Good to know

Spinal cord injury and bladder problems Spinal cord injury and bladder problems About 80% of people with a spinal cord injury (SCI) will experience bladder dysfunction. Learn more about SCI and bladder problems
Close

Spinal cord injury and bladder problems

The impact of a spinal cord injury on the bladder can result in involuntary messages received by the bladder to contract causing leakage, or wetting. When no messages to contract the bladder are received, then the bladder is not emptying and it retains urine. The urine must be emptied to maintain health and prevent damage to the kidneys, this is most often achieved using intermittent catheterization. 

Most people with a spinal cord injury will experience bladder dysfunction known as neurogenic bladder, which means they have a decreased ability to control their bladder function. Learn more about how the bladder works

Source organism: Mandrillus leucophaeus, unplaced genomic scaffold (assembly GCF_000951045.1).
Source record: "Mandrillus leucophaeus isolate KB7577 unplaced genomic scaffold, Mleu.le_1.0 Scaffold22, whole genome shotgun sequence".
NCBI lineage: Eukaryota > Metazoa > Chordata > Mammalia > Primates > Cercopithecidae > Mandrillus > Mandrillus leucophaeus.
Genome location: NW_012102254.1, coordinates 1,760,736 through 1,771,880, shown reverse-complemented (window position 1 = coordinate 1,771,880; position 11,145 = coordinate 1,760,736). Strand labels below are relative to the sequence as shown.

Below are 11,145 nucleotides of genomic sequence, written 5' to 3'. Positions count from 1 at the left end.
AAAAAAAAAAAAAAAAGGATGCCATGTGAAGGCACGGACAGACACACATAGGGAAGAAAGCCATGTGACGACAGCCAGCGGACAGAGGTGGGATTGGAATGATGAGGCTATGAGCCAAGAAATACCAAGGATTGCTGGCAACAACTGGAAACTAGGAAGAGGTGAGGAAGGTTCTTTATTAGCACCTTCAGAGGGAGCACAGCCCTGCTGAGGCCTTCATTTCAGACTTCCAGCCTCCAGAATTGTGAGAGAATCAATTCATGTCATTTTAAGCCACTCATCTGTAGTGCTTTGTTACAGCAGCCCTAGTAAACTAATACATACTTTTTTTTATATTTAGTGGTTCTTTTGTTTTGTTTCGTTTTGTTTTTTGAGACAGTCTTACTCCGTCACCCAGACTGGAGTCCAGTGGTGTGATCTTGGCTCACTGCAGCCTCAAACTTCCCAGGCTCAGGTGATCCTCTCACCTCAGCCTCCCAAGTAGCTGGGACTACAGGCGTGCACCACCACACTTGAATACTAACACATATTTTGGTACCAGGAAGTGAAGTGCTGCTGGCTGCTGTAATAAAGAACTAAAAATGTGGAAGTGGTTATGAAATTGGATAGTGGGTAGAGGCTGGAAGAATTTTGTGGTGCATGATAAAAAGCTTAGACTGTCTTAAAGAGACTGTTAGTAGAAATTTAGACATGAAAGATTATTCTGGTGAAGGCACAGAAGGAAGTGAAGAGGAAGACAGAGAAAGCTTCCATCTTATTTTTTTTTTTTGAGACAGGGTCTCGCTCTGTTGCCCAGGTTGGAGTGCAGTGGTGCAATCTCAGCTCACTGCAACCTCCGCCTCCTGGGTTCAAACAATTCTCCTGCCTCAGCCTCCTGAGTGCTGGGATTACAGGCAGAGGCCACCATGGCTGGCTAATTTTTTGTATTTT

Typical symptoms of urinary problems associated with spinal cord injury

  • Small or large amounts of urine leaking without warning or without feeling the urge to go to the toilet
  • Inability of the bladder to empty completely 
  • Urinary tract infections (UTIs)

Find out more*

Products that can help to manage bladder problems:

Learn more about neurogenic bladder and how to take care of your bladder

 

*users performing self-catheterization should follow the advice of their physician

Close
Treating bladder problems whether you suffer from retention or incontinence Taking care of your bladder There are many options for treating bladder problems. Treatment and product solutions depend on whether you suffer from retention or incontinence. How to take care of your bladder
Close

Taking care of your bladder

Most people with spinal cord injury go through a rehabilitation program with the goal of living as full and independent a life as possible upon their discharge A variety of products can contribute to an improved quality of life by effectively managing complications such as loss of bladder function.

Dealing with bladder retention

If you have difficulty emptying your bladder, you will typically use an intermittent catheter. Your first step will be to find a catheter that fits you and your lifestyle. It is important that you follow the guidance in terms of technique and how often you catheterize*

Dealing with urinary incontinence